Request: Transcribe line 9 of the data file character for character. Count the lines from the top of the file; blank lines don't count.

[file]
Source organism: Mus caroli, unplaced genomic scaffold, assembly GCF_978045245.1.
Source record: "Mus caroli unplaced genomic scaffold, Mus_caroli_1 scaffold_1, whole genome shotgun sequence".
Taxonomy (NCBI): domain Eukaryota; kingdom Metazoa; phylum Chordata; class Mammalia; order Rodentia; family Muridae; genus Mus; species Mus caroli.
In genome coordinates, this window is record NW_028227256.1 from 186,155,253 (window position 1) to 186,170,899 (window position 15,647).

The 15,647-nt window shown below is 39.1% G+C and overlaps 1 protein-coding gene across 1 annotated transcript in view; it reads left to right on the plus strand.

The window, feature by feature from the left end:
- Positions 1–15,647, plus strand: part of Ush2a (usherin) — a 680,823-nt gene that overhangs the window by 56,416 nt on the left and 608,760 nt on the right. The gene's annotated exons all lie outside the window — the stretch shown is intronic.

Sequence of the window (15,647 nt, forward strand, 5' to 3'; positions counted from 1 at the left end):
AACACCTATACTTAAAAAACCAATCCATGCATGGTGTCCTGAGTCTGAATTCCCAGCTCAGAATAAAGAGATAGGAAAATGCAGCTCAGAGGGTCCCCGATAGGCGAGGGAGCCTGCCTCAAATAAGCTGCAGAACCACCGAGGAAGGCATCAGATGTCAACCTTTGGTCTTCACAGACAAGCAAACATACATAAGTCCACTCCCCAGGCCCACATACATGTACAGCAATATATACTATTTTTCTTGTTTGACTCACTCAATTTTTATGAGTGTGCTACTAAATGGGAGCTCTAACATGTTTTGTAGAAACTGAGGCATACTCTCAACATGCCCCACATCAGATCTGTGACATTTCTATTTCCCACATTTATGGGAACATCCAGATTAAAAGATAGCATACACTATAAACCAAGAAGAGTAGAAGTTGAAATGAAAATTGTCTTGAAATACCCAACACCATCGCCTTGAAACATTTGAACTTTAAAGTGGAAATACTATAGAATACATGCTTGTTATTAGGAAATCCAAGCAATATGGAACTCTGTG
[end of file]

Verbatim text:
AACACCTATACTTAAAAAACCAATCCATGCATGGTGTCCTGAGTCTGAATTCCCAGCTCAGAATAAAGAGATAGGAAAATGCAGCTCAGAGGGTCCCCGATAGGCGAGGGAGCCTGCCTCAAATAAGCTGCAGAACCACCGAGGAAGGCATCAGATGTCAACCTTTGGTCTTCACAGACAAGCAAACATACATAAGTCCACTCCCCAGGCCCACATACATGTACAGCAATATATACTATTTTTCTTGTTTGACTCACTCAATTTTTATGAGTGTGCTACTAAATGGGAGCTCTAACATGTTTTGTAGAAACTGAGGCATACTCTCAACATGCCCCACATCAGATCTGTGACATTTCTATTTCCCACATTTATGGGAACATCCAGATTAAAAGATAGCATACACTATAAACCAAGAAGAGTAGAAGTTGAAATGAAAATTGTCTTGAAATACCCAACACCATCGCCTTGAAACATTTGAACTTTAAAGTGGAAATACTATAGAATACATGCTTGTTATTAGGAAATCCAAGCAATATGGAACTCTGTG